A never-ending complaint which follows you everywhere is the supineness of the English electorate.
Evidently they had discovered the two figures on the beach, and wondered at their supineness.
Besides, there is another explanation for the supineness that is exhibited towards errors of this description.
I know no mark more irrefragable of the supineness of mankind.'
The strongest and best reason that can be given for our supineness on the subject of slavery, is the fear of dissolving the Union.
He has not breathed a spirit into the people: he has encouraged them to supineness.
Sir Horace, on the other hand, had no idea of letting this supineness on the part of the enemy influence his own policy.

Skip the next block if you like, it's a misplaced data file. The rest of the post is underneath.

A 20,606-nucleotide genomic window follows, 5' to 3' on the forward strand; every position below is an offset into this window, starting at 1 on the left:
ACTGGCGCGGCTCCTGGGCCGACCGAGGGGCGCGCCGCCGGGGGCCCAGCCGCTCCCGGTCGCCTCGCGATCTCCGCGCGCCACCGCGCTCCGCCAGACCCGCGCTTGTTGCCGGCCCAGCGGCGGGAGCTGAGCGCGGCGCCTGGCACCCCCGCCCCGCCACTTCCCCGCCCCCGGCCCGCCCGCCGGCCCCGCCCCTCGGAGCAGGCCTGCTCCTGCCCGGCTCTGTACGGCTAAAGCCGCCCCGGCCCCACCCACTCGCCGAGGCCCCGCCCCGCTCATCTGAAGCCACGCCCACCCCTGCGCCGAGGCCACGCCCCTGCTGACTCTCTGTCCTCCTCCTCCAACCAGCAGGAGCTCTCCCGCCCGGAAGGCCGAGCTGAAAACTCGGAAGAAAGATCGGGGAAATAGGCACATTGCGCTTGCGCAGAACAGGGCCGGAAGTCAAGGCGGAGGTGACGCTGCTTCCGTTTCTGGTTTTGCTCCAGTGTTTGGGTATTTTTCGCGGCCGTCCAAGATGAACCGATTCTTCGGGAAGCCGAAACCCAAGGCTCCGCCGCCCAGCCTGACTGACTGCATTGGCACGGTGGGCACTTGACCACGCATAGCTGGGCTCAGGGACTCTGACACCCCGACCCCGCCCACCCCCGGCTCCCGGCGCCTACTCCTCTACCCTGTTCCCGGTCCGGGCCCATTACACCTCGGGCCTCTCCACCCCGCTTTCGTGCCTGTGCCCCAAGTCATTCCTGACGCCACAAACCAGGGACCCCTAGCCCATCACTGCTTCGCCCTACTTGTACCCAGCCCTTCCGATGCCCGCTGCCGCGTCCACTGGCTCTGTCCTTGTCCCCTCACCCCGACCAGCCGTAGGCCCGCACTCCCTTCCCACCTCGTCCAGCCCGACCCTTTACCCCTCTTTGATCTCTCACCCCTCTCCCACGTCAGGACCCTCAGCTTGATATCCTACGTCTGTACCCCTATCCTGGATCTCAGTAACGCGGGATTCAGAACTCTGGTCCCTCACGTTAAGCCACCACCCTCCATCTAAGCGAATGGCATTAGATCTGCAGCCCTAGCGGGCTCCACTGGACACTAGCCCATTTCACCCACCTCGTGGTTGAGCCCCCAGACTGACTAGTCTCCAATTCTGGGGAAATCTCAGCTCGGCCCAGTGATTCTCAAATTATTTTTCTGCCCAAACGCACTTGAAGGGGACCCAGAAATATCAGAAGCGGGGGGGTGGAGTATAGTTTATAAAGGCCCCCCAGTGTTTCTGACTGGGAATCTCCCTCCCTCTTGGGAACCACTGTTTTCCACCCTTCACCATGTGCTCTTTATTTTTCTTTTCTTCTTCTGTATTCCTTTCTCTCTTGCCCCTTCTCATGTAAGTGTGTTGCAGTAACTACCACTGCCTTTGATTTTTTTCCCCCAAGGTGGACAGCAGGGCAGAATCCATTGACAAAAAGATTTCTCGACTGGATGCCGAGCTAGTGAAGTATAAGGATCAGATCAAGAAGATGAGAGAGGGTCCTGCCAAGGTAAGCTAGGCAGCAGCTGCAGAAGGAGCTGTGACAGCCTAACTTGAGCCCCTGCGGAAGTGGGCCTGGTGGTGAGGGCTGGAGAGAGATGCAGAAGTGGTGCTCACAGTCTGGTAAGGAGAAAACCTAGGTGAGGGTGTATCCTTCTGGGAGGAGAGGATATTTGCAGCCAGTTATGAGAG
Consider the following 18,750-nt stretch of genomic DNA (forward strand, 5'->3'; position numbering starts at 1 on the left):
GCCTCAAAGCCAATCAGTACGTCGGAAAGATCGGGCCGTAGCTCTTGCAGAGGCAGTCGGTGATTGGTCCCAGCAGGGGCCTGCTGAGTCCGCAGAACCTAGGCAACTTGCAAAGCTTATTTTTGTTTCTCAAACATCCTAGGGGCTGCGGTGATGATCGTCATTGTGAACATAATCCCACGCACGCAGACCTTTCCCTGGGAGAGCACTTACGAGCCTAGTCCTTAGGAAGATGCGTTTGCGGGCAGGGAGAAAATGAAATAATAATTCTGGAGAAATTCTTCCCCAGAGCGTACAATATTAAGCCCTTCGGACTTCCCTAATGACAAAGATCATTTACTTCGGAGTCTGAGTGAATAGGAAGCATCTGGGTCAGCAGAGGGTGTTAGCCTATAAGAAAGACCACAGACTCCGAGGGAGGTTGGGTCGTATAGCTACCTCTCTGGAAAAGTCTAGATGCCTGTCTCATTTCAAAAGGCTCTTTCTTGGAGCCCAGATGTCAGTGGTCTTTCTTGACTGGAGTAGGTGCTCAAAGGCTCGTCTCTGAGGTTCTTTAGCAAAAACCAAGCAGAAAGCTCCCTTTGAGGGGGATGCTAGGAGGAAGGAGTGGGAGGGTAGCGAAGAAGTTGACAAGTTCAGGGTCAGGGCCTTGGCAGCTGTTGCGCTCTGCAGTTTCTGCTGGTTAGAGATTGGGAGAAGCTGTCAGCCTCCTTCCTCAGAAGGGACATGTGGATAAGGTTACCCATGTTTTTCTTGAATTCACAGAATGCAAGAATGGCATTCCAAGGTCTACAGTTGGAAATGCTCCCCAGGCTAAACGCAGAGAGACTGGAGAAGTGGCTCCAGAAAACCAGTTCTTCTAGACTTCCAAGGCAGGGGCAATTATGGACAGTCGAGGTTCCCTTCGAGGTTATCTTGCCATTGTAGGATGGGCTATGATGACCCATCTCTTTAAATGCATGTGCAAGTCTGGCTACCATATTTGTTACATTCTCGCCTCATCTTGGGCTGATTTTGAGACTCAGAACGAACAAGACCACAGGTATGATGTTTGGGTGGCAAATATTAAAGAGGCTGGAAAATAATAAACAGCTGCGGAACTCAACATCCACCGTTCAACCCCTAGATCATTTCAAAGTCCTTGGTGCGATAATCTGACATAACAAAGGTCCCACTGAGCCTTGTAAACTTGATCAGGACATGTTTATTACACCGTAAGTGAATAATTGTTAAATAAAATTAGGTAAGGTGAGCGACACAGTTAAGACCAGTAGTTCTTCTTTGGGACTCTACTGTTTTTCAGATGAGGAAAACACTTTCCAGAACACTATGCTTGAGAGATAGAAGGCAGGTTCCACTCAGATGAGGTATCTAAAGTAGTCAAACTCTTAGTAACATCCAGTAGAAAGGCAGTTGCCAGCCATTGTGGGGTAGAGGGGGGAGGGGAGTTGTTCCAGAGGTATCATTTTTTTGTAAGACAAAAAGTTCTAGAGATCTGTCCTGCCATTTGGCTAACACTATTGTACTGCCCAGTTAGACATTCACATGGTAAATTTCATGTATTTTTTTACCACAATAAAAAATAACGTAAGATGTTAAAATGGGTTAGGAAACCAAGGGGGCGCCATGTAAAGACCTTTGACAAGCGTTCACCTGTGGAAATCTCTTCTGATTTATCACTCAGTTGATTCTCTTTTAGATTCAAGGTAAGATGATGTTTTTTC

And she procrastinated, ruled by her characteristic quality of supineness.
The effrontery is cyclopean, but our supineness and indifference are deplorable and inexcusable.
Walpole promptly declares, that half the success of Wilkes was owing to the supineness of the ministers.
c.1500, from Latin supinus "turned or thrown backwards, inactive, indolent," related to sub "under" (see sub-). The grammatical use for "Latin verbal noun formed from the past participle stem" is from Late Latin supinum verbum "supine verb," perhaps so called because, though furnished with a noun case ending, it "falls back" on the verb.
supine su·pine (sōō-pīn', sōō'pīn')
Lying on the back; having the face upward.
Having the palm of the hand or sole of the foot upward.